- INFORMACIÓN DE SALUD
- OBTENGA APOYO
- representación del paciente
Members of the Foundation staff and medical board at the World Health Organization during the 2012 ISSHP meeting.
The International Society for the Study of Hypertension in Pregnancy (ISSHP) holds its 19th Biennial World Congress in New Orleans, Louisiana USA Oct. 24-29, 2014.
The ISSHP's close relationship with the Preeclampsia Foundation makes it an especially exciting meeting for those in the field of preeclampsia. The history of this organization's conception and birth, and its struggles to bring awareness of the disorder to the general public and especially the research community add to its relevance and our enthusiasm.
Preeclampsia historian and member of the Foundation's Medical Advisory Board Dr. Marshall Lindheimer recalls, "The ISSHP's initial founding meeting took place during a National Institutes of Health (NIH) workshop held at the University of Chicago in September 1975. Three years later, the first meeting of the newly named society took place in Dublin, Ireland, with biannual meetings thereafter that included every continent (except of course Antarctica). The intellectual curiosity and mental stimulation of these meetings have helped advance research - at first cautiously, then more rapidly and now almost logarithmically - in areas such as causality, prediction, prevention, treatments, and patient empowerment.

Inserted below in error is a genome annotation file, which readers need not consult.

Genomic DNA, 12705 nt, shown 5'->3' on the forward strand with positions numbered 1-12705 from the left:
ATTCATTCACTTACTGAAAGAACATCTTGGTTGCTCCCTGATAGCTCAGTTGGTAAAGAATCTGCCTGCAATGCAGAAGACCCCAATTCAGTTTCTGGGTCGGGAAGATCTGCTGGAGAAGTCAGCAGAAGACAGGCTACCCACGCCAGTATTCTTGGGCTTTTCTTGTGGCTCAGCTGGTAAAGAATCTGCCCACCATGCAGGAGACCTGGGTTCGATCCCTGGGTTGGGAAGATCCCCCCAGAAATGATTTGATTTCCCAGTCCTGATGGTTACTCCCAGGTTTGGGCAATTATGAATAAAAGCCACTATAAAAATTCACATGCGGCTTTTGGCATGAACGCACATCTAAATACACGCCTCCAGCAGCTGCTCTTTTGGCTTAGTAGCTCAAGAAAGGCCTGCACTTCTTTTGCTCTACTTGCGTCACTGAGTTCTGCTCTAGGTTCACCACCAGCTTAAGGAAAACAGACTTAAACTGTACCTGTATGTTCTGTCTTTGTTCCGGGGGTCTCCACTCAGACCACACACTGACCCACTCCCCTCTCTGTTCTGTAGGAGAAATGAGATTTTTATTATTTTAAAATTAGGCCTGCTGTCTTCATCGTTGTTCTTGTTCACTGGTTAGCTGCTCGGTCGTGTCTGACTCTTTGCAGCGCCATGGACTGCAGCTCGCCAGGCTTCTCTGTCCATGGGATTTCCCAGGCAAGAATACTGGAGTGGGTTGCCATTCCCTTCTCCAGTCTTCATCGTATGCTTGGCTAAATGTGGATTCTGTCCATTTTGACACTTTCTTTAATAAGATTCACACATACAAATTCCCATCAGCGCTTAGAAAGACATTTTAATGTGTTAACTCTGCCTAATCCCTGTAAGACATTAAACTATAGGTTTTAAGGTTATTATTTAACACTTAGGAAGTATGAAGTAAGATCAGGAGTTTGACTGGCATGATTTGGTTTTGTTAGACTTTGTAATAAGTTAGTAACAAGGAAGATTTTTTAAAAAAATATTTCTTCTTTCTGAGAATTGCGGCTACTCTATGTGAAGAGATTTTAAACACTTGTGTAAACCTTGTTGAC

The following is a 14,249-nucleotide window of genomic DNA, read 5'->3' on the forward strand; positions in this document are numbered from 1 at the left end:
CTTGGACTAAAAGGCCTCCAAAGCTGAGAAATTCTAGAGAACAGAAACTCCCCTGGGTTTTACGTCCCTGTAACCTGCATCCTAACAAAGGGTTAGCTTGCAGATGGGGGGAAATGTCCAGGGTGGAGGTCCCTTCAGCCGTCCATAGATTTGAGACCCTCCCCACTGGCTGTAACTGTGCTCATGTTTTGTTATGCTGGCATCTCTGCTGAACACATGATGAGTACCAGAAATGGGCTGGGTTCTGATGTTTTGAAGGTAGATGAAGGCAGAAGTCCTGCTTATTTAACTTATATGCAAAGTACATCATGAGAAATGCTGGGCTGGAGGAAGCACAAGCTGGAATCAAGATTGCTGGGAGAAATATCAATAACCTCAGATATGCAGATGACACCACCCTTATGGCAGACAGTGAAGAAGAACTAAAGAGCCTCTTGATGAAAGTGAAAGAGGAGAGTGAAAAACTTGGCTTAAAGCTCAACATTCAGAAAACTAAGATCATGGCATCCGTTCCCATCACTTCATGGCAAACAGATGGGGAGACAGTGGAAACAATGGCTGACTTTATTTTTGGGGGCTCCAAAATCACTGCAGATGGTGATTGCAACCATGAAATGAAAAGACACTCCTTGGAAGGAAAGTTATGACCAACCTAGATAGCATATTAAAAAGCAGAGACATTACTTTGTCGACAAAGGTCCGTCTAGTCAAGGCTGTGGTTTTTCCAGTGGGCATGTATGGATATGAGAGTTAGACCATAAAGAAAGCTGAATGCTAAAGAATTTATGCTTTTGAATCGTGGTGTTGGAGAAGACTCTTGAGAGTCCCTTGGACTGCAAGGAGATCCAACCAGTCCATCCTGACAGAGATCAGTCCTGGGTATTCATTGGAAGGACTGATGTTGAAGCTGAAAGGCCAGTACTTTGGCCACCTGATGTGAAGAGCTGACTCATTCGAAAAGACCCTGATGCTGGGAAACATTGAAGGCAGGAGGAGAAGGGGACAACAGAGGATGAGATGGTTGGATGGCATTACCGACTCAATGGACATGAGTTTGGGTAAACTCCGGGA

Scientists working in this field believe we are closing in on causality. "This is perhaps the most important step preceding the development of specific therapies, and even there, the initial squeaks of a wheel have been heard," explained Lindheimer. More and more young investigators are entering the field and funding agencies have been made aware of their past neglect.
ISSHP President Prof. Mark Brown of Sydney, Australia, added, "Still preeclampsia/eclampsia remains a leading cause of maternal and fetal morbidity and mortality, especially in developing nations. There is much more to do. We look forward to the 19th World Congress in New Orleans where ISSHP leaders have pledged to address more proactively the huge research and care gap in low and middle-income countries and to make sure that the most important findings of the past two years are presented. Clinicians, scientists and others gather to share information and ideas while creating bonds that will lead to a better research and understanding of preeclampsia."
The Preeclampsia Foundation, even since its founding in 2000, has always been a major cheerleader and supporter of ISSHP. Following his attendance at the 2000 ISSHP Congress in Paris, Dr. Claude Lenfant, then head of the National Heart Lung and Blood Institute, convened a group to advise him on both past research neglect and current research needs in combatting the hypertensive disorders of pregnancy. The Preeclampsia Foundation had a representative at that meeting. NIH funding has improved since then, though funding remains proportionally low and preeclampsia remains a leading burden on healthcare costs.
"The Preeclampsia Foundation has had a presence at almost every World Congress this century, either supporting travel grants, as an exhibitor, presenting some of our own research data, or rallying the international community around common advocacy goals," shared Eleni Tsigas, Executive Director. "We will definitely be there in October highlighting The Preeclampsia Registry and moving our agenda forward with global partners."